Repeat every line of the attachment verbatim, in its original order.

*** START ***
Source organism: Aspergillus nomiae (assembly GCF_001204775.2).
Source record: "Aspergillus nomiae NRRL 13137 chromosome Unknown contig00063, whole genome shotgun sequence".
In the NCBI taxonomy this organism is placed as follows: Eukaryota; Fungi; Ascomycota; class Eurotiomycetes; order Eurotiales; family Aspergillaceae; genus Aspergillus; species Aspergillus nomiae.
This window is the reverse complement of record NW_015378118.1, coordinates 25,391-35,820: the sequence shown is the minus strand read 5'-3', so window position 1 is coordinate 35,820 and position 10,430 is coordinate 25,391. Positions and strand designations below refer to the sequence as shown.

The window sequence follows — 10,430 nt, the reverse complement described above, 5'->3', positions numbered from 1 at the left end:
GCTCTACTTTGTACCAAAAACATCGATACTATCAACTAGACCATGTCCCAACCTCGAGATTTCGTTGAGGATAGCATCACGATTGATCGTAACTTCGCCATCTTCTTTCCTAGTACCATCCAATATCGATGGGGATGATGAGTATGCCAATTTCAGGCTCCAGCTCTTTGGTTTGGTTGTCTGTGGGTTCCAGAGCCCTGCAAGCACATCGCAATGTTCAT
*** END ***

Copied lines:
Source organism: Aspergillus nomiae (assembly GCF_001204775.2).
Source record: "Aspergillus nomiae NRRL 13137 chromosome Unknown contig00063, whole genome shotgun sequence".
In the NCBI taxonomy this organism is placed as follows: Eukaryota; Fungi; Ascomycota; class Eurotiomycetes; order Eurotiales; family Aspergillaceae; genus Aspergillus; species Aspergillus nomiae.
This window is the reverse complement of record NW_015378118.1, coordinates 25,391-35,820: the sequence shown is the minus strand read 5'-3', so window position 1 is coordinate 35,820 and position 10,430 is coordinate 25,391. Positions and strand designations below refer to the sequence as shown.

The window sequence follows — 10,430 nt, the reverse complement described above, 5'->3', positions numbered from 1 at the left end:
GCTCTACTTTGTACCAAAAACATCGATACTATCAACTAGACCATGTCCCAACCTCGAGATTTCGTTGAGGATAGCATCACGATTGATCGTAACTTCGCCATCTTCTTTCCTAGTACCATCCAATATCGATGGGGATGATGAGTATGCCAATTTCAGGCTCCAGCTCTTTGGTTTGGTTGTCTGTGGGTTCCAGAGCCCTGCAAGCACATCGCAATGTTCAT